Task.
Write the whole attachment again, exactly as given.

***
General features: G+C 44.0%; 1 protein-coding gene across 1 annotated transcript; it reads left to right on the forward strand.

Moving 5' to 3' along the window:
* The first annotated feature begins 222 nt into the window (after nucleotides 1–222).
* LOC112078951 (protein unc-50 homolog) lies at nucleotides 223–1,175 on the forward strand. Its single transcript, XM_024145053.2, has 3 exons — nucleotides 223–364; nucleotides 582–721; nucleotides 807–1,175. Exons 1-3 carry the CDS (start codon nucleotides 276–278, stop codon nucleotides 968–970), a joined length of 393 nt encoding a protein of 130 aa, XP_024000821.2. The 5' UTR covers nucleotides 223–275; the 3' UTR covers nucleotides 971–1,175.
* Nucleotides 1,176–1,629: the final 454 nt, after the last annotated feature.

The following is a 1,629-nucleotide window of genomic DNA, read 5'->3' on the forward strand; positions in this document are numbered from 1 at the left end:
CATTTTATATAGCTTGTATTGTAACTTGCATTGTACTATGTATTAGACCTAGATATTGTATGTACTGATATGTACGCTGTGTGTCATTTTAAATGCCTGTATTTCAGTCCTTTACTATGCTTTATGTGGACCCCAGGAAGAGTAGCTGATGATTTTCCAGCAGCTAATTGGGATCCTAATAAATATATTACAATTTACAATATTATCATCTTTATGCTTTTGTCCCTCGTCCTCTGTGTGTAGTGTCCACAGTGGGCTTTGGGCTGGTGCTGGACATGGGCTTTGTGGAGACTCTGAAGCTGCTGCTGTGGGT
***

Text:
General features: G+C 44.0%; 1 protein-coding gene across 1 annotated transcript; it reads left to right on the forward strand.

Moving 5' to 3' along the window:
* The first annotated feature begins 222 nt into the window (after nucleotides 1–222).
* LOC112078951 (protein unc-50 homolog) lies at nucleotides 223–1,175 on the forward strand. Its single transcript, XM_024145053.2, has 3 exons — nucleotides 223–364; nucleotides 582–721; nucleotides 807–1,175. Exons 1-3 carry the CDS (start codon nucleotides 276–278, stop codon nucleotides 968–970), a joined length of 393 nt encoding a protein of 130 aa, XP_024000821.2. The 5' UTR covers nucleotides 223–275; the 3' UTR covers nucleotides 971–1,175.
* Nucleotides 1,176–1,629: the final 454 nt, after the last annotated feature.

The following is a 1,629-nucleotide window of genomic DNA, read 5'->3' on the forward strand; positions in this document are numbered from 1 at the left end:
CATTTTATATAGCTTGTATTGTAACTTGCATTGTACTATGTATTAGACCTAGATATTGTATGTACTGATATGTACGCTGTGTGTCATTTTAAATGCCTGTATTTCAGTCCTTTACTATGCTTTATGTGGACCCCAGGAAGAGTAGCTGATGATTTTCCAGCAGCTAATTGGGATCCTAATAAATATATTACAATTTACAATATTATCATCTTTATGCTTTTGTCCCTCGTCCTCTGTGTGTAGTGTCCACAGTGGGCTTTGGGCTGGTGCTGGACATGGGCTTTGTGGAGACTCTGAAGCTGCTGCTGTGGGT